The manifesto contains four demands and corresponding core messages that have emerged from our broad and collective expertise, based on knowledge and practice. We have underpinned each of the core statements with arguments; these arguments are available as fold-out texts.
You can also download the PDF of the Manifesto.
We all need to contribute to enabling transformations towards sustainable development.
1.1 The world’s crises require that we respond with massive changes and competent action.
Major ecological, social, and economic crises (climate change, loss of biodiversity, poverty, migration, pandemics, wars, etc.) are forcing us to react appropriately and shape our future with sustainable development as our compass. Business-as-usual is an impossible blueprint for the future. Instead, to achieve a sustainable future, we need massive adjustments and competent action. In our understanding, these are socio-ecological transformation processes that need to be shaped both locally and globally (Dixson-Declève et al., 2022).
1.2 Education for sustainable development at all educational levels needs to be readily available, including life-long learning.
Adjusting massively requires learning processes and radical changes in the ways we think and act, i.e. it requires transformative learning. This concerns all areas of life that trigger, accompany, and control learning. What we need is cooperation between all actors in formal, non-formal, and informal education, and a conscious turn of their attention to sustainability.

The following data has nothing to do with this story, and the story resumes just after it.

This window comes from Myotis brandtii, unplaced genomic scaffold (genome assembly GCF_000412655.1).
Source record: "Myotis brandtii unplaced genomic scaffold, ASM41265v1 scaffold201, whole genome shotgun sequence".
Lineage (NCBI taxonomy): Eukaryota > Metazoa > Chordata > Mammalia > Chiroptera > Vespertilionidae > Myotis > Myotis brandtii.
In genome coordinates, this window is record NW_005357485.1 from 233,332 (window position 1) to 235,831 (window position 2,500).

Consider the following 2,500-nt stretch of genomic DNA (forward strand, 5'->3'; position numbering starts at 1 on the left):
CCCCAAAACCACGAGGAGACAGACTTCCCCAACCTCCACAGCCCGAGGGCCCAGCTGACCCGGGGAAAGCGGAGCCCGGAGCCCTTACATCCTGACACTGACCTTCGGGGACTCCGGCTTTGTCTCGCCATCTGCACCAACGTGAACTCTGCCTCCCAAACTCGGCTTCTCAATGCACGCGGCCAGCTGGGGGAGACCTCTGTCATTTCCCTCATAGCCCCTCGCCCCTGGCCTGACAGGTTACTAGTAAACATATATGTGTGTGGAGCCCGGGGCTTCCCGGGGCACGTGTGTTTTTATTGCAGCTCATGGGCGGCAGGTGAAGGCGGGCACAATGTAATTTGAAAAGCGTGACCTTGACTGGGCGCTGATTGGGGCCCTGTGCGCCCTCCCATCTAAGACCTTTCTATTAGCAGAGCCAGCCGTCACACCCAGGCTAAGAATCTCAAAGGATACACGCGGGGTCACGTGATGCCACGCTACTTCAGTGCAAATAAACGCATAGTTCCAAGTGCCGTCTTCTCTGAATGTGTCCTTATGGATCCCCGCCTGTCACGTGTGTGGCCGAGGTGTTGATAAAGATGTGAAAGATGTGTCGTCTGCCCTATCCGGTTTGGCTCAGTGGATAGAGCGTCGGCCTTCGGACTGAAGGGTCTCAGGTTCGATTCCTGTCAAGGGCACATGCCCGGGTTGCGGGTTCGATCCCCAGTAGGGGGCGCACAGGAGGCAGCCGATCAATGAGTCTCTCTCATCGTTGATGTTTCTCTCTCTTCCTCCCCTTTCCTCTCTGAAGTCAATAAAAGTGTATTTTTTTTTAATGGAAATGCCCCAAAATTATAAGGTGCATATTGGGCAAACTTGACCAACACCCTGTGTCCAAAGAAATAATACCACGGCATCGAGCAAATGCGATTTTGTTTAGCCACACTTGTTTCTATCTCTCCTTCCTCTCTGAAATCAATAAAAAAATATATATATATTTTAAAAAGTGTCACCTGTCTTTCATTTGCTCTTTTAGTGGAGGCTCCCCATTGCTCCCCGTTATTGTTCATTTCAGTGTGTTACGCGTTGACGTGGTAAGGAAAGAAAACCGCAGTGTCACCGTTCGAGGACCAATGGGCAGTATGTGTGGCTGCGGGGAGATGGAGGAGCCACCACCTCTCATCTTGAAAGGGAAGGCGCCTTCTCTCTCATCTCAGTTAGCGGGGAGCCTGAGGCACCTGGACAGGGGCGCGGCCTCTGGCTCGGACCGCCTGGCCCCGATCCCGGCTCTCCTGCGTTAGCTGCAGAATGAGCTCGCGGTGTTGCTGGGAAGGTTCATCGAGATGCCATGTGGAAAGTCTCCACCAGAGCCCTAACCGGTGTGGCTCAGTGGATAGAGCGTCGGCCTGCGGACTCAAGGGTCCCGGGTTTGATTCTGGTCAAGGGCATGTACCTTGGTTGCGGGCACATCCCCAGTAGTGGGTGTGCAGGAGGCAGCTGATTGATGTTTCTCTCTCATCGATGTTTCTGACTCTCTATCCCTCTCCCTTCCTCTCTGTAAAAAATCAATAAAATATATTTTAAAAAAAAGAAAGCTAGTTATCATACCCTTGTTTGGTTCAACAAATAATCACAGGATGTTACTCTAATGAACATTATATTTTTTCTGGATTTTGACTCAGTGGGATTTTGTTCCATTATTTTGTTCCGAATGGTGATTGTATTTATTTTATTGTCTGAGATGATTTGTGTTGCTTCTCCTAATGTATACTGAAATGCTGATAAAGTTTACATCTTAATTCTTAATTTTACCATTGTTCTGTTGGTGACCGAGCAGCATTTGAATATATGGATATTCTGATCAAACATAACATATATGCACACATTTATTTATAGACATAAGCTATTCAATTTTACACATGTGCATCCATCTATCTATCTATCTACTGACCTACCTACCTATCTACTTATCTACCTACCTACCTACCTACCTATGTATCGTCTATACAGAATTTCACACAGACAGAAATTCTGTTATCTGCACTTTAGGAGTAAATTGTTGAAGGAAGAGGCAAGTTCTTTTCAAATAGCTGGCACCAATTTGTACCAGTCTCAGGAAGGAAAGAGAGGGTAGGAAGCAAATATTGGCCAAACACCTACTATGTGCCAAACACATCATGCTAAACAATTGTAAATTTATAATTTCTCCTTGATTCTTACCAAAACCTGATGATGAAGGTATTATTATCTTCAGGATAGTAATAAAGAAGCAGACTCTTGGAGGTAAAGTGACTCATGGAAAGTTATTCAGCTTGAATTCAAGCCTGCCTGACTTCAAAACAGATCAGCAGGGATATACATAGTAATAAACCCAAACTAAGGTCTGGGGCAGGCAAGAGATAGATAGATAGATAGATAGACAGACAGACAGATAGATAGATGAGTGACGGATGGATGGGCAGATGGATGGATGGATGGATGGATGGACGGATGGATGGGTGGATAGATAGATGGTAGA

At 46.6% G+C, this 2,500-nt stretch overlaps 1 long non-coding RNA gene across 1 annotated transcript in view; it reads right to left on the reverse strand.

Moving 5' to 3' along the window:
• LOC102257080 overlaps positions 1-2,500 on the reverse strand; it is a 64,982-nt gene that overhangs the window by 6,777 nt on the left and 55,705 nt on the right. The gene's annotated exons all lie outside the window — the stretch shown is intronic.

This requires Education for Sustainable Development (ESD), an understanding of education that fosters individual, societal, and organisational transformative learning processes in a holistic manner (UNESCO, 2020: #ESDfor2030; UNESCO, 2021: Berlin Declaration). Such learning opportunities should be accessible to all and take place at all stages of life, all life long.
Cosmetic changes won’t do: we need to be open to radical changes in the way we think, feel, and act. Individually and collectively.
2.1 A sustainable future implies radically questioning our certainties and values.
How we act and think and whether we can act more sustainably depends on our habits and convictions. Behind these are mostly unspoken and unconscious basic principles and beliefs, values, and norms, as well as our self-image, how we see our relationship to the world. “We learn and habitualise a certain position regarding the world, a practical attitude towards the world that goes far beyond our cognitive “world view”, our conscious assumptions and beliefs about what exists in the world and what matters” (Rosa, 2019, p. 10). As a society, we need to become aware of these underlying, largely unconscious mechanisms, so that we can take responsibility and shape change.
Our basic principles and beliefs, our values and norms as well as our self-image and our attitudes are bundled in meaning perspectives (Mezirow, 1997). These are based on biographical experience and knowledge and are socially learnt. Meaning perspectives have “... three functions: They impact on 1) our perception to guide us when interpreting reality, 2) in order to provide orientation for individual action and 3) ultimately to shape the identity of the individual” (Singer-Brodowski, 2016, p. 15). Meaning perspectives are therefore like a pair of glasses through which we view and judge the world. These glasses help us to make sense of experiences and take decisions. On the one hand, meaning perspectives are significant because they help us function and act in the world. On the other hand, they stabilise previous unsustainable acting and cannot simply be abandoned because of their important functions.
At the same time, meaning perspectives are never just individual: they are effective because they are shared and give us collective meaning as a community. Therefore, to act more sustainably, we must radically question them individually and collectively and change them if necessary.